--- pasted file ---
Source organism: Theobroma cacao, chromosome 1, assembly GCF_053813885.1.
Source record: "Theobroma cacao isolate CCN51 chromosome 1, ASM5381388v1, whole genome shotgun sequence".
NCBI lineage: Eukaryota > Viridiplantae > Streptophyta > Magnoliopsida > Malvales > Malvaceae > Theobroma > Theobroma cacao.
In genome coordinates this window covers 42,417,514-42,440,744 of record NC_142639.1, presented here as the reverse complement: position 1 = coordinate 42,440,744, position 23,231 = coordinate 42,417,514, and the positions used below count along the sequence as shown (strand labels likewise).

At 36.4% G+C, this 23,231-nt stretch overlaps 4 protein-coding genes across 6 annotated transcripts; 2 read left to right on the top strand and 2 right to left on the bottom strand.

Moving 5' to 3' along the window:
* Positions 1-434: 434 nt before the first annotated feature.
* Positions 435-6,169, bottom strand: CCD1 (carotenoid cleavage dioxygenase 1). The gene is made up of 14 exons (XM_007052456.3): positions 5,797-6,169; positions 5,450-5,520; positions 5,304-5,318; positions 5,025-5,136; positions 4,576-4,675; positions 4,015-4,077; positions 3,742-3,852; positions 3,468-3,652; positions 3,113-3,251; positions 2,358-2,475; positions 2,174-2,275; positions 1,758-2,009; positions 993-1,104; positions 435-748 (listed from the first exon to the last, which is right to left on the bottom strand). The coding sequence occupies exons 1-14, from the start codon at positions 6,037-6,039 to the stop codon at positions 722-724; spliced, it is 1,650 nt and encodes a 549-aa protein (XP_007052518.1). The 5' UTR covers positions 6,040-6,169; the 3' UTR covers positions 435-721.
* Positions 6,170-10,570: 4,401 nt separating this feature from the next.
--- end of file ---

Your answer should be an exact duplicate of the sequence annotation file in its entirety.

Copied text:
Source organism: Theobroma cacao, chromosome 1, assembly GCF_053813885.1.
Source record: "Theobroma cacao isolate CCN51 chromosome 1, ASM5381388v1, whole genome shotgun sequence".
NCBI lineage: Eukaryota > Viridiplantae > Streptophyta > Magnoliopsida > Malvales > Malvaceae > Theobroma > Theobroma cacao.
In genome coordinates this window covers 42,417,514-42,440,744 of record NC_142639.1, presented here as the reverse complement: position 1 = coordinate 42,440,744, position 23,231 = coordinate 42,417,514, and the positions used below count along the sequence as shown (strand labels likewise).

At 36.4% G+C, this 23,231-nt stretch overlaps 4 protein-coding genes across 6 annotated transcripts; 2 read left to right on the top strand and 2 right to left on the bottom strand.

Moving 5' to 3' along the window:
* Positions 1-434: 434 nt before the first annotated feature.
* Positions 435-6,169, bottom strand: CCD1 (carotenoid cleavage dioxygenase 1). The gene is made up of 14 exons (XM_007052456.3): positions 5,797-6,169; positions 5,450-5,520; positions 5,304-5,318; positions 5,025-5,136; positions 4,576-4,675; positions 4,015-4,077; positions 3,742-3,852; positions 3,468-3,652; positions 3,113-3,251; positions 2,358-2,475; positions 2,174-2,275; positions 1,758-2,009; positions 993-1,104; positions 435-748 (listed from the first exon to the last, which is right to left on the bottom strand). The coding sequence occupies exons 1-14, from the start codon at positions 6,037-6,039 to the stop codon at positions 722-724; spliced, it is 1,650 nt and encodes a 549-aa protein (XP_007052518.1). The 5' UTR covers positions 6,040-6,169; the 3' UTR covers positions 435-721.
* Positions 6,170-10,570: 4,401 nt separating this feature from the next.